In an increasingly diverse workplace, it’s more important and challenging than ever to communicate well. We must build bridges that cross our differences to connect our similarities. The Art of Connecting reveals five core principles and presents corresponding, specific strategies for overcoming communications barriers and connecting effectively with anyone, regardless of professional, generational, ethnic, cultural, or other differences. The authors also explain how the most skillful connectors are able to shift perspectives—to see a situation from three points of view: “me,” “you,” and “them.” All of the principles and strategies are brought to life through absorbing examples and scenarios, plus engaging descriptions of “masters of connection. There is always a bridge. The book shows how to find it”.
After studying people who have a great ability to connect with others, authors Claire Raines and Lara Ewing analysed what you need to do to become a “people person.” They present easy-to-follow guidelines. The most crucial tip is that you can find a point of similarity with anyone, no matter how different he or she seems from you, if you believe you can make a connection. First, learn to listen carefully and, then, once you uncover that similarity, you can build on it to communicate. Raines and Ewing fill their book with anecdotes from actual experience, and lots of ideas for fostering communication and overcoming differences.
The authors talked to groups in three cities about connecting through differences. Their goal was to meet with the broadest possible mix of people with regard to age, gender, ethnicity, sexual orientation, and country of origin. Although their interviews and focus groups were held in the United States, they spoke with people who hail from more than fifty countries. The 230-page book comprises eight chapters. Chapter one profiles our masters of connection and introduces you to the Titanium Rule-Do unto others according to their druthers. It’s essential to all successful connections. The next chapter takes you through the beliefs that masterful connectors hold dear. You will be able to reflect on your own values and see how your beliefs and expectations affect your ability to connect. Chapter three highlights the process of connecting. Here you will find actionable ideas about how to clarify your intention, respond to subtle cues, detect biases, sharpen your perceptions, and gather useful information. Chapter four underlines how to shift among three distinct perspectives. Great connections start with the mental flexibility to see and hear your situation from different points of view.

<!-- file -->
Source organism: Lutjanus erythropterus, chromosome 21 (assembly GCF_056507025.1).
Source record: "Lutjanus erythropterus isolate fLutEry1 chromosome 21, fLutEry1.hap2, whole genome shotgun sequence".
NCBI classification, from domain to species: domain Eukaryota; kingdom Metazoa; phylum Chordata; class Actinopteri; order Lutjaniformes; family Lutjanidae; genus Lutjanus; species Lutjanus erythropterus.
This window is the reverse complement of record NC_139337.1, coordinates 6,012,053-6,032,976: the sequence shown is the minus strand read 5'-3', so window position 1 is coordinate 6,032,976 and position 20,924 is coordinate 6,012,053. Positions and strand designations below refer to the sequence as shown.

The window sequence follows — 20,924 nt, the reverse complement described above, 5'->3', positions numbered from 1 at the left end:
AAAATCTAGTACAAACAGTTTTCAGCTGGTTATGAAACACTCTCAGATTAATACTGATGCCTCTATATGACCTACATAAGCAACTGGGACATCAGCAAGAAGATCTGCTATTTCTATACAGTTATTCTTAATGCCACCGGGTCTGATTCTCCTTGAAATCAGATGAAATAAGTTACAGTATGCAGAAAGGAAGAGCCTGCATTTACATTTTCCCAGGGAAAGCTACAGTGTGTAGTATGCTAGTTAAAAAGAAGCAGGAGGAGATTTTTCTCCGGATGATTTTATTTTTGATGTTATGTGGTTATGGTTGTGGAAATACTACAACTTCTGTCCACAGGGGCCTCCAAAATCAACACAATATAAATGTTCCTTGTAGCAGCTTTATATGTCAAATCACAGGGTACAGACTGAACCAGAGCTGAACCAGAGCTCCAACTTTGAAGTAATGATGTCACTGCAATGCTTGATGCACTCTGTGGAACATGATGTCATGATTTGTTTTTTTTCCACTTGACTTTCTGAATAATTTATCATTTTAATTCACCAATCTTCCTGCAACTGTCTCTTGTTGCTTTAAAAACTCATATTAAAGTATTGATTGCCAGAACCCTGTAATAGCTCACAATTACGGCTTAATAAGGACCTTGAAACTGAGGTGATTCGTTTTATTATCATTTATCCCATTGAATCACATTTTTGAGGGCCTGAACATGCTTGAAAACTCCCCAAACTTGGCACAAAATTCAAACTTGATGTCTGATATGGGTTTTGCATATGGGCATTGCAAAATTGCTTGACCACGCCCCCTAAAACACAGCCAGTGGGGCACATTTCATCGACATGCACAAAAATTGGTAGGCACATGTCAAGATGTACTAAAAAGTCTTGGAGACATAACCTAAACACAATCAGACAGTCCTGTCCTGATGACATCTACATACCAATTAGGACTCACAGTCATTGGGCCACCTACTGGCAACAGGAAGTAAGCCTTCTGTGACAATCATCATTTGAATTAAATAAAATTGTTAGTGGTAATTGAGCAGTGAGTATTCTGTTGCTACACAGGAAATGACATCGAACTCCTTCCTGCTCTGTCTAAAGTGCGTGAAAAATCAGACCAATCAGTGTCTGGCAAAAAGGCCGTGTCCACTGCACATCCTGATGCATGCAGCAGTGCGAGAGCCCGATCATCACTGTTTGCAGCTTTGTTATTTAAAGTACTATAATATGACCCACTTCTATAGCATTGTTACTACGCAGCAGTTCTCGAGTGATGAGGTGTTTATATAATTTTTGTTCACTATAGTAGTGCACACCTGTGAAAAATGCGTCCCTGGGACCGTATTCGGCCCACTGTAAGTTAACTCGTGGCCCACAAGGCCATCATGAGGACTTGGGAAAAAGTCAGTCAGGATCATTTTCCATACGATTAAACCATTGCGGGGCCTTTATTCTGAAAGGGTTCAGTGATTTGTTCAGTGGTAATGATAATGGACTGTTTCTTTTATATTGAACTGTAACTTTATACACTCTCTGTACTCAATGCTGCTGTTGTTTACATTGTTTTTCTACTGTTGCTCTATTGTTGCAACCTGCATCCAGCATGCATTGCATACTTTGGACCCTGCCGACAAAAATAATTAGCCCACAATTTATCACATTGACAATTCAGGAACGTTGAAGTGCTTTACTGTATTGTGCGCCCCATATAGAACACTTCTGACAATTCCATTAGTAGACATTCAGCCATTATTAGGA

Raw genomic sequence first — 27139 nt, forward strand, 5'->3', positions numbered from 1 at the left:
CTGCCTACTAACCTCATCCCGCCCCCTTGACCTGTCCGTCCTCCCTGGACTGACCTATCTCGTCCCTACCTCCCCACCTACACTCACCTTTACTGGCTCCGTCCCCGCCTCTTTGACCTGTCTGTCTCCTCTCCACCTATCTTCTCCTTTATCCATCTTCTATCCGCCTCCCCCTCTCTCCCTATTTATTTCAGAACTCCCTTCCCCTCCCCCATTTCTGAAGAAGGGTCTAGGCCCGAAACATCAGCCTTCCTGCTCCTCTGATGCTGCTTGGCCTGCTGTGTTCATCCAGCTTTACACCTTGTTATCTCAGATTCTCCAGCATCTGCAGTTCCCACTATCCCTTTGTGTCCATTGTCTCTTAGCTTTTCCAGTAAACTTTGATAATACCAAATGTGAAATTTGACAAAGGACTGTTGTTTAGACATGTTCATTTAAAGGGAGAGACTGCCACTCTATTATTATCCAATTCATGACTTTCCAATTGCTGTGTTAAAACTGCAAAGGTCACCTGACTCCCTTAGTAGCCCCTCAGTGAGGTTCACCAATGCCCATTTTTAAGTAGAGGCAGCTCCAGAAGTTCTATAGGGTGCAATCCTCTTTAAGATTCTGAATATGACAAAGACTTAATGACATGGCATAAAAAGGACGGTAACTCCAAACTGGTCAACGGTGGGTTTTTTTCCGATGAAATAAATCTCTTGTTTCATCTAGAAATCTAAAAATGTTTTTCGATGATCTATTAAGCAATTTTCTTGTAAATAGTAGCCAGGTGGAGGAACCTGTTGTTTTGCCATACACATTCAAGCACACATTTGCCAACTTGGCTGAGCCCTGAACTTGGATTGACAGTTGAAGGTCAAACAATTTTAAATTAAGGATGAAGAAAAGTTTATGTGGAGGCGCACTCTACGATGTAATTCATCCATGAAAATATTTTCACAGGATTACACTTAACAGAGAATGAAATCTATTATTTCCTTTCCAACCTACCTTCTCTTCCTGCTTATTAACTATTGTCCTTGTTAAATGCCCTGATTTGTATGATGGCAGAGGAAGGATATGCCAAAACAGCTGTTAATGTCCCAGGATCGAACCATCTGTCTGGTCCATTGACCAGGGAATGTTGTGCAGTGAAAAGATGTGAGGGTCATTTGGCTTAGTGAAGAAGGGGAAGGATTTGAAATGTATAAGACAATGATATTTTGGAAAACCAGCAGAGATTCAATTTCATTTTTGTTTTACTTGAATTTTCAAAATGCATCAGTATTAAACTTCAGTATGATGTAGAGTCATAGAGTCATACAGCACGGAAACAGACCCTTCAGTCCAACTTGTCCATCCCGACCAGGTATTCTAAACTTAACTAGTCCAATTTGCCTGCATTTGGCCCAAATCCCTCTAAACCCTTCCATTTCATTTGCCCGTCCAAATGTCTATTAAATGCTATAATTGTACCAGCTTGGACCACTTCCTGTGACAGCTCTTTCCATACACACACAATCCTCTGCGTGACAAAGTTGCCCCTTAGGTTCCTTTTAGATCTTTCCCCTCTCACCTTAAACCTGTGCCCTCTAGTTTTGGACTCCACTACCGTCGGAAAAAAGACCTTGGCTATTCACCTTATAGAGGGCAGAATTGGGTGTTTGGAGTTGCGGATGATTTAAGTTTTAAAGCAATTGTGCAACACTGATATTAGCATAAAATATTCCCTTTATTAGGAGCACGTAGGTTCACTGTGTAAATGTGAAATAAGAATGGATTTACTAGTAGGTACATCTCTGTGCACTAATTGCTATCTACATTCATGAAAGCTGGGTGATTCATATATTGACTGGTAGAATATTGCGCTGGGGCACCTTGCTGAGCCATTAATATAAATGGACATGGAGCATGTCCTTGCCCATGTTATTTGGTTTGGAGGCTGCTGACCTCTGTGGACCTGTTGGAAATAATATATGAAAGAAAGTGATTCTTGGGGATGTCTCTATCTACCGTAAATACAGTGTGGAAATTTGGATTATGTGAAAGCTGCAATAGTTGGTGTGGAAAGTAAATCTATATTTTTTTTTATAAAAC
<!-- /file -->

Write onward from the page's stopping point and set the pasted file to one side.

The next chapter is replete with important information for leaders who work with diverse groups and facilitate meetings in other cultures. Chapter six asks questions about connecting across difference and gives practical answers to challenges you may be facing. The penultimate chapter provides you three convincing scenarios to analyse. Each gives you opportunities to apply the principles and pathways and to design methods for connecting with people from other cultures. The last chapter gives directions for facilitating seven workshop or team-building activities that help people close the diversity gap.
By Ashok Kumar